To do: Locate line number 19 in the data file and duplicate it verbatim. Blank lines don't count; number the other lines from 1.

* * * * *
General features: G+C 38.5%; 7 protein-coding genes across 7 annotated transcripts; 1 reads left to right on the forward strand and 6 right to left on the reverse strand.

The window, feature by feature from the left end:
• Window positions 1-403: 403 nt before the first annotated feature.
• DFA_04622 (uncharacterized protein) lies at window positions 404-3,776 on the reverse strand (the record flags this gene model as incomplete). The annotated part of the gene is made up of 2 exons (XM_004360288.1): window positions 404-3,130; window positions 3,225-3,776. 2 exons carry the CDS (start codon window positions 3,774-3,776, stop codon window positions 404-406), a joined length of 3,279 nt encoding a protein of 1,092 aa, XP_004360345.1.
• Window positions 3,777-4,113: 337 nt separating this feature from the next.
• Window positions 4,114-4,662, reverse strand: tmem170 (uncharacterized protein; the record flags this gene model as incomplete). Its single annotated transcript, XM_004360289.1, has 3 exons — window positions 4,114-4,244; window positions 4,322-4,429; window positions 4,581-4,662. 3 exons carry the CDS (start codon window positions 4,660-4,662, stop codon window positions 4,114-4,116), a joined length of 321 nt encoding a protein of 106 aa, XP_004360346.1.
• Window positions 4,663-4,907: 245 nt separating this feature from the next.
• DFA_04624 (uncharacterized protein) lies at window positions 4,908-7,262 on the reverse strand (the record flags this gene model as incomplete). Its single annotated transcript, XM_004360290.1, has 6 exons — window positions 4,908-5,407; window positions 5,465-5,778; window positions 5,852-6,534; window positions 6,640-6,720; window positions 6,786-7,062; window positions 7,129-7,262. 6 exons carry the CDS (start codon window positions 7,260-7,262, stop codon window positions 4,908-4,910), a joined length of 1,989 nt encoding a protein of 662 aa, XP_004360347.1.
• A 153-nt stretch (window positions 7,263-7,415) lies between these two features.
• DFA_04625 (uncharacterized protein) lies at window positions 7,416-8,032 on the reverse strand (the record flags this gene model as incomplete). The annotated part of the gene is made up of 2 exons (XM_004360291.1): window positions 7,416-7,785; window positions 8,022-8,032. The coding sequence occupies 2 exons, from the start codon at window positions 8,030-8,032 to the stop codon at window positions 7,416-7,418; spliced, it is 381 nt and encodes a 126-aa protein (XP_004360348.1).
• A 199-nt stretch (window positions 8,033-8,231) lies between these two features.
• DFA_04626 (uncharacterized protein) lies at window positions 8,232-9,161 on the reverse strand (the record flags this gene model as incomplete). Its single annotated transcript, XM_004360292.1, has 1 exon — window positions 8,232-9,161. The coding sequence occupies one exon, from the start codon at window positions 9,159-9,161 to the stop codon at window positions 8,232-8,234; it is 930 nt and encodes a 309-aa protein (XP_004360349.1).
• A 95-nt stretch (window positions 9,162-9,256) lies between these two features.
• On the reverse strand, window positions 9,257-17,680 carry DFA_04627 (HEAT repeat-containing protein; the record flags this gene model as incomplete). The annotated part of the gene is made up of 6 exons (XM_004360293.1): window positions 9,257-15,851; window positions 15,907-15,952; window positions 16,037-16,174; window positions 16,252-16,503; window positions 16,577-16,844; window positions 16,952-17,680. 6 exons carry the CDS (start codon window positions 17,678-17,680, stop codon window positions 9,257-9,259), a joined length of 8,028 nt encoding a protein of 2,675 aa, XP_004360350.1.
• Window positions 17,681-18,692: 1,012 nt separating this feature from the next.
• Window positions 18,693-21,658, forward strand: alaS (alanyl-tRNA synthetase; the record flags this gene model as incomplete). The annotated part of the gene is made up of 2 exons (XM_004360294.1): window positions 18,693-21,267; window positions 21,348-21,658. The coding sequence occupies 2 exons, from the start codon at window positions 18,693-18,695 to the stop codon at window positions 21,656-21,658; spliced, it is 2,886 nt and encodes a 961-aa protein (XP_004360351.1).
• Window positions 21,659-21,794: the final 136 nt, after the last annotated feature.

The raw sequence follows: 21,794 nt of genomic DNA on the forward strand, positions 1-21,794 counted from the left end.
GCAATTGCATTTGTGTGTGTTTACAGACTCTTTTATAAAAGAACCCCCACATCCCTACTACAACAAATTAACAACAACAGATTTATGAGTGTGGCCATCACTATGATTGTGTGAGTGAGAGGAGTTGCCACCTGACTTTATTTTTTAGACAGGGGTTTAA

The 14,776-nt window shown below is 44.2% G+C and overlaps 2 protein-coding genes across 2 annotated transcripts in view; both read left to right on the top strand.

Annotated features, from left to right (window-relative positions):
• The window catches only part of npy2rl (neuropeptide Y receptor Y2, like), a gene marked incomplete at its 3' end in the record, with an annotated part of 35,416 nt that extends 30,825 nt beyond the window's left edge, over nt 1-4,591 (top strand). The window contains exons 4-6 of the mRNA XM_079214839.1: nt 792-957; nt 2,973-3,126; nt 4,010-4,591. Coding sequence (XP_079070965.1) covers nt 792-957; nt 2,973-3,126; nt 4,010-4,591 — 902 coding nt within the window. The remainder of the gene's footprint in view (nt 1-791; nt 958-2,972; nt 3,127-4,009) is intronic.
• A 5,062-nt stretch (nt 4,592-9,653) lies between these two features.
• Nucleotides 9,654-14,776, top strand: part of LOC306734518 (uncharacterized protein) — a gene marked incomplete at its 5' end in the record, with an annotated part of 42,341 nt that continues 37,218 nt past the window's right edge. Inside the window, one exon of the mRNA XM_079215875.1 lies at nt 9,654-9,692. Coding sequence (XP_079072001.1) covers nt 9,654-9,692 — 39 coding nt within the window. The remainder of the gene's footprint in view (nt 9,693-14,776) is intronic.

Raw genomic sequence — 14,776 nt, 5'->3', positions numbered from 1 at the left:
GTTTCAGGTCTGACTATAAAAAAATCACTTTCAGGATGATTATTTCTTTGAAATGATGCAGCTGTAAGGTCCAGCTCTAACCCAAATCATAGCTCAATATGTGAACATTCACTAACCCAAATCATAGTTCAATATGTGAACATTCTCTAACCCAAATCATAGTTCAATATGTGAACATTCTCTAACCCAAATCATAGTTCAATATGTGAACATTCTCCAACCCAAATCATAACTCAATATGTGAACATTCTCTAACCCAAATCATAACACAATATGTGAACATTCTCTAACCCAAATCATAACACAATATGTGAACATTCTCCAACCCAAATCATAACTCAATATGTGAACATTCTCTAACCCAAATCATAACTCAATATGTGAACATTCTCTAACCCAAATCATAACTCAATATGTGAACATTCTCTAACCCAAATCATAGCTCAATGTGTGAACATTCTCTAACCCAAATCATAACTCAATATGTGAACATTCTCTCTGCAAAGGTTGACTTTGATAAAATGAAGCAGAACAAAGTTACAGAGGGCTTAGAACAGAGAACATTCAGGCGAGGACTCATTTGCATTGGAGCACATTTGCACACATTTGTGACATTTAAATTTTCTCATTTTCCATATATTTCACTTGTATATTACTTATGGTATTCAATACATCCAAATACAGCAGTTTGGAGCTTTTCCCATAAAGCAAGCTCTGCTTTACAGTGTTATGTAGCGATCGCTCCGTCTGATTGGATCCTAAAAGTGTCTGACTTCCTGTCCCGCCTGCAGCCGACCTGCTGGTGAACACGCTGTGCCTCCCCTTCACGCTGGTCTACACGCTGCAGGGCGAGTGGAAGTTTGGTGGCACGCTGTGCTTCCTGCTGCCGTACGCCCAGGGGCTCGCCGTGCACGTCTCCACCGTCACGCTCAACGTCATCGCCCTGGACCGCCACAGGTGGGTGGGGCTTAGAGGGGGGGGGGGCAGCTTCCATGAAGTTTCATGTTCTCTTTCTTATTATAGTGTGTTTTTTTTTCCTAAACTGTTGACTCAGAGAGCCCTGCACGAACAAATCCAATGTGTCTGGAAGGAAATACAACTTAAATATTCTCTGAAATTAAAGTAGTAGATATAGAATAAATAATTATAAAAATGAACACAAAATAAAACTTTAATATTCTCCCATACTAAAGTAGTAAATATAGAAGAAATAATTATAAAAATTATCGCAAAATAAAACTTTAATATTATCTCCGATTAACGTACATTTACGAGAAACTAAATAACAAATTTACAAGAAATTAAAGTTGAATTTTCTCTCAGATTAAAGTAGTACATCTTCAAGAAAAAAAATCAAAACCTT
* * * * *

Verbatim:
GCAATTGCATTTGTGTGTGTTTACAGACTCTTTTATAAAAGAACCCCCACATCCCTACTACAACAAATTAACAACAACAGATTTATGAGTGTGGCCATCACTATGATTGTGTGAGTGAGAGGAGTTGCCACCTGACTTTATTTTTTAGACAGGGGTTTAA